However, there are several problems with this overly simple example. All of the funds could not be deployed and still limit the exposure to 1% or $2K. Since the entire portfolio has only one stock and that one stock is limited to a loss of 7.3% ($14K), we have limited the total loss to the same 7.3% if something were to happen to the Agilent investment. One solution to the problem is to invest in only 400 shares and keep the remaining portfolio in cash, therefore, only about 25% of the portfolio would be invested in stocks and 75% would be in cash.

Another problem with this portfolio is the lack of sector or industry diversification with only one stock represented in the portfolio. This portfolio does limit any loss to 7.3% and total portfolio exposure to 1%, but all of our eggs are in one basket. Our entire investment success depends on one stock.

A better approach is to have half dozen or more stocks in different industries or sectors. If we decide on 8 stocks of equal weight, we would put $200K/8 or about $25K in each stock. To meet the 1% portfolio risk requirement would mean that each stock would be limited to a $2K maximum risk. Therefore, if we invest in $25k increments, the individual stock has to be limited to a $2K or 8% risk (2K/25K) to affect the entire portfolio by less than 1%. A typical portfolio might look like:

#Shares Company Symbol Price/shr. $ Total
300 MasterCard Inc. MA $77.72 $23,316
400 Spirit Airlines SAVE $56.48 $22,592
200 Alexion Pharma. ALXN $176.80 $35,360
200 Michael Kors KORS $98.03 $19,606
800 Silver Wheaton SLW $25.53 $20,424
100 Buffalo Wild Wings BWLD $145.00 $14,500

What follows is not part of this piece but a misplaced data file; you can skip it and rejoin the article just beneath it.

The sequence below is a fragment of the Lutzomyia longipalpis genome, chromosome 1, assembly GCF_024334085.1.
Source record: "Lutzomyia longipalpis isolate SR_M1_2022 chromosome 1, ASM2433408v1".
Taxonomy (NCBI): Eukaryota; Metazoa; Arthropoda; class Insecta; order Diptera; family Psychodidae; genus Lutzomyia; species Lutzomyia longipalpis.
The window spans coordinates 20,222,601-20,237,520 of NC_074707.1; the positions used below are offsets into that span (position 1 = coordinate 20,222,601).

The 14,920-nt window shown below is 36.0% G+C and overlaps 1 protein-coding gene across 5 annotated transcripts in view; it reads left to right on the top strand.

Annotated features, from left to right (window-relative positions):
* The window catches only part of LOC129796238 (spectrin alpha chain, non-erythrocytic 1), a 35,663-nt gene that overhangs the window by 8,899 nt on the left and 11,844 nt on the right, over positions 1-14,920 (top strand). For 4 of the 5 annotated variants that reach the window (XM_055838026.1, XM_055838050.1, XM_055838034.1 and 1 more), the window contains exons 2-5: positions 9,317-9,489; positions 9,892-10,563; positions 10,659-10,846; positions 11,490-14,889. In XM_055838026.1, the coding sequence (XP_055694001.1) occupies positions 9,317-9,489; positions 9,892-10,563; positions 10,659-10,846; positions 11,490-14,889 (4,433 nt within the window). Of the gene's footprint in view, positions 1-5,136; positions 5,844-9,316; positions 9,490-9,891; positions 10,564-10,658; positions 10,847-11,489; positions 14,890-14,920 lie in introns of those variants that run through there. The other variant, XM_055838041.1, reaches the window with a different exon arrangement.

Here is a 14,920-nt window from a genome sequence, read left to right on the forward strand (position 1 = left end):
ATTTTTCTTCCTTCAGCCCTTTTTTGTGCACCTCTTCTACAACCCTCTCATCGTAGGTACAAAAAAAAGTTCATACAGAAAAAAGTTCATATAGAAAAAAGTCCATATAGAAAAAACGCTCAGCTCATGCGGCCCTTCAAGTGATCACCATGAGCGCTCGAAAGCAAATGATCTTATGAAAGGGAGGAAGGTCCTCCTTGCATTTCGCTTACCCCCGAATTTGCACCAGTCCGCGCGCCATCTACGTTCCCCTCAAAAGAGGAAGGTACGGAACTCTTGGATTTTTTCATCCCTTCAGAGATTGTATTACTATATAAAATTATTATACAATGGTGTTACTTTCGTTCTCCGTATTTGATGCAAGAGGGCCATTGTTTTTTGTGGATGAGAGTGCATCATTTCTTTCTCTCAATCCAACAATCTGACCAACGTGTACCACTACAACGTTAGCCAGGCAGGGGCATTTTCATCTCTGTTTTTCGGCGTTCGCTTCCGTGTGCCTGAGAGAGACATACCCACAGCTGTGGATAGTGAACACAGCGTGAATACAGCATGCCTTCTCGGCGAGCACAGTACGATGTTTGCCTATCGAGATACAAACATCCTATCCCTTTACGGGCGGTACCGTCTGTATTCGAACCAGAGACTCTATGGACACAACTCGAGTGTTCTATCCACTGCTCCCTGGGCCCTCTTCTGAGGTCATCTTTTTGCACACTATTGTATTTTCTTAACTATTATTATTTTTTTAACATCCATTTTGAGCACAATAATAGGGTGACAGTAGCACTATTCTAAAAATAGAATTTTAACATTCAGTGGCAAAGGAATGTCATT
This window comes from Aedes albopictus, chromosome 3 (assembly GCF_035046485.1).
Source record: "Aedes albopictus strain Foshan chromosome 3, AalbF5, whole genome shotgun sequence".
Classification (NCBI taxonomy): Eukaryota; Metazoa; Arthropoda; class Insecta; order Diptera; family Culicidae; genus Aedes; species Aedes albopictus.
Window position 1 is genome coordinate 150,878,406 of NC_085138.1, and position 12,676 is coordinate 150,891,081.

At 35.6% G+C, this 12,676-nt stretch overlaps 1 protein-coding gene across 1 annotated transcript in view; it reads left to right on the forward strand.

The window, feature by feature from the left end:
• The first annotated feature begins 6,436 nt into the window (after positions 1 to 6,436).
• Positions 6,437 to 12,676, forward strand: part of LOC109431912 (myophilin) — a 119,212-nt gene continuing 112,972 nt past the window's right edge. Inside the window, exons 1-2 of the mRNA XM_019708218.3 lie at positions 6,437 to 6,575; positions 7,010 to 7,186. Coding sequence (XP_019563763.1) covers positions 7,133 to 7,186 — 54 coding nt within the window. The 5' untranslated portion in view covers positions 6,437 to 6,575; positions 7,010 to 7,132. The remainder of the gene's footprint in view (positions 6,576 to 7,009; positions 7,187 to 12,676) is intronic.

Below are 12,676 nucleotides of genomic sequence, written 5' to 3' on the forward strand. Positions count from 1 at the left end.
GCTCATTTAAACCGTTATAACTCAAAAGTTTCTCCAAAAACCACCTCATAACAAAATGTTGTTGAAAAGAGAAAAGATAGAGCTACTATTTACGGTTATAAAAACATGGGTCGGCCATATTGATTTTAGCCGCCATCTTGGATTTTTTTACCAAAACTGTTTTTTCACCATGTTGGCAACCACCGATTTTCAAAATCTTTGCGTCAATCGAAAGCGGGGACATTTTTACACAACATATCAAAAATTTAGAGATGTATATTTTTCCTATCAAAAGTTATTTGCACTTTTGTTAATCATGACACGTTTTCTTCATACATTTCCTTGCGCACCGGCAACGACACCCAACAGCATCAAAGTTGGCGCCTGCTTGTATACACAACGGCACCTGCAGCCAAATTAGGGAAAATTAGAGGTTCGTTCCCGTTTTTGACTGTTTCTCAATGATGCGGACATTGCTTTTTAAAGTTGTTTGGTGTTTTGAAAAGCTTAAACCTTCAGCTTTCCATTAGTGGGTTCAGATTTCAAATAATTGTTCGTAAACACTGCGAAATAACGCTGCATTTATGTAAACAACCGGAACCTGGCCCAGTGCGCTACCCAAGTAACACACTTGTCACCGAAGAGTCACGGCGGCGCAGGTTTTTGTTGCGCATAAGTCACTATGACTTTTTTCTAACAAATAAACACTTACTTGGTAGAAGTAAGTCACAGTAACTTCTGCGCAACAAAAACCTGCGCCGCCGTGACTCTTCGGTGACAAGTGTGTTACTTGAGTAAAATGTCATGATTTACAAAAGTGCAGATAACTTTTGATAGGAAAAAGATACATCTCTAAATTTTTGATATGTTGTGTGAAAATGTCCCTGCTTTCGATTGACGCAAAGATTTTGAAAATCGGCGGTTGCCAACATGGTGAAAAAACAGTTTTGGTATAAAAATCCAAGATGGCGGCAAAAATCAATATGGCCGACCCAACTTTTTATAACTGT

300 Evercore Partners EVR $55.64 $16,692
300 Facebook FB $68.46 $20,538
$Total = $173,028

 

Each stock is in a different industry and has a greater than double digit growth rate. Some may be considered speculative, but each will be insured to limit losses to 8% to limit risk, even if the stock goes to zero. And if any one stock does go bankrupt the entire portfolio will have a less than 1% loss. Some of the share quantities may have to be pared back to pay for the put insurance, which is not included in the ‘$ Total’ above. A typical 5 line setup for one of the stocks would look like:

Typical Five Line Setup:

Buy Silver Wheaton 800 Shares @ $25.53
BTO 8 SLW 17-Jan 28.00 Put: $ 5.10
Total Invested: $30.63
Guaranteed by Put: -$28.00
Total At Risk: $2.63 or (8.59%)

 

The example is shown per 100 shares; therefore, the total invested in SLW is 800 X $30.63 or $24,504.00. Also note that the risk is a little over 8% and we wanted to keep it less than 8% to meet the total portfolio exposure to 1%. But these numbers are close. Some will be under target and some will be over. These are all guidelines and not numbers that must be exactly met. Stock positions in the portfolio above vary from $14K to $35K, which is close enough to the targeted $25K for investment amounts.

In summary, we have assembled a married put portfolio with the following characteristics:

A total sum of about $200K has been invested
Each stock in the portfolio has double digit growth and is in a different industrial sector
Any one component if lost will result in less than a 1% portfolio loss
If there is a systemic decline of major proportions, each stock is limited to an 8% loss
If one stock doubles the entire portfolio will go up 12%

These are some basic formulas for Position Sizing in a married put portfolio:

At Risk = Total Invested – Put Strike Price
% At Risk = At Risk / Total Invested
Max. Position Size = 1% Available Capital / At Risk
Capital Allocation to each stock < Max. Position Size X Total Invested